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In memoriam: Dr. Beth Levine (1960–2020)

In the beginning, there was Beclin1… and Dr. Beth Levine.

On June 15, 2020, our friend and colleague, Dr. Beth Levine of the University of Texas Southwestern (UTSW) Medical Center died after a long-fought and courageous battle with breast cancer. She is survived by her husband and two children, and leaves behind an illustrious and inspirational legacy that revealed key insights into how cells fine-tune the balance between homeostasis and stress and navigate the decision between survival and cell death.

Born in Newark, New Jersey, Beth earned her Bachelor’s of Arts in French Studies from Brown University in 1981. Her joie de vivre would manifest itself as a clinical researcher, though, as she earned her medical degree from Weill Cornell University in 1986, followed by a residency in internal medicine at Mount Sinai Hospital until 1989. It was during her residency that Beth’s aptitude for infectious disease and immunopathology first shined, culminating in a publication in the New England Journal of Medicine on the association of increased inflammatory mediators, such as tumor necrosis factor, in patients with severe cardiac failure. Beth’s path then led her to the laboratory of Dr. Diane Griffin at Johns Hopkins University, where her postdoctoral fellowship focused on the neuroimmunological response to viral infection, specifically Sindbis virus, a single-stranded RNA virus in the alphavirus genus. Beth’s pioneering work on the control of alphavirus encephalitis, featured in Science and Nature, converged with the cell death expertise of Dr. J. Marie Hardwick, also at Johns Hopkins University. It was this collaboration that unveiled the role of the anti-apoptotic molecule, BCL-2, in antiviral immunity, and serendipitously, led Beth to her research destiny.

Autophagy (from the Greek for “self-eating”) is an evolutionarily conserved catabolic pathway to degrade, process, and recycle cellular components during times of starvation or stress. While Dr. Yoshinori Oshumi had already described this critical system in yeast, its functions and regulation in mammalian cells were under-described and, worse, under-appreciated.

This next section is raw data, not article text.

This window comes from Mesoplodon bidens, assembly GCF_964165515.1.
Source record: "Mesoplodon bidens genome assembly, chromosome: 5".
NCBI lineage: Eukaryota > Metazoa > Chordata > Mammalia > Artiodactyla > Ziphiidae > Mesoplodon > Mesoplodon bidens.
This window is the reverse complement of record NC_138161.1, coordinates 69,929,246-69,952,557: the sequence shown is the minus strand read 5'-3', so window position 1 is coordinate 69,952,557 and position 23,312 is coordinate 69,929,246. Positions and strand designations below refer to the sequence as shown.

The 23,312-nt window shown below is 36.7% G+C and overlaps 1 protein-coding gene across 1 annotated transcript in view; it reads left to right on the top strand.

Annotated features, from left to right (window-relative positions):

Armed with the knowledge that expression of BCL-2 resulted in decreased alphavirus replication and virus-induced cell death, Beth led her team at Columbia University to study BCL-2 -interacting proteins that confer protection during viral infection. In 1998, her group identified Beclin-1, so named because of its interaction with BCL-2 (“Becl” and its coiled-coil structure (“-in” suffix). This groundbreaking discovery paved the way for Beth to dramatically change our understanding and appreciation of how autophagy impacts mammalian development and pathology. As her group would demonstrate in 1999, Beclin-1 is the mammalian homolog of Apg6 in yeast and a necessary component of mammalian autophagy. Not only is Beclin-1 required for autophagy, it is a potent tumor suppressor, with Beclin-1-heterozygote mice developing spontaneous tumors—a phenotype not observed in other autophagy-deficient models. Indeed, ~50% of sporadic human breast and ovarian cancers exhibit mono-allelic deletion of Beclin-1.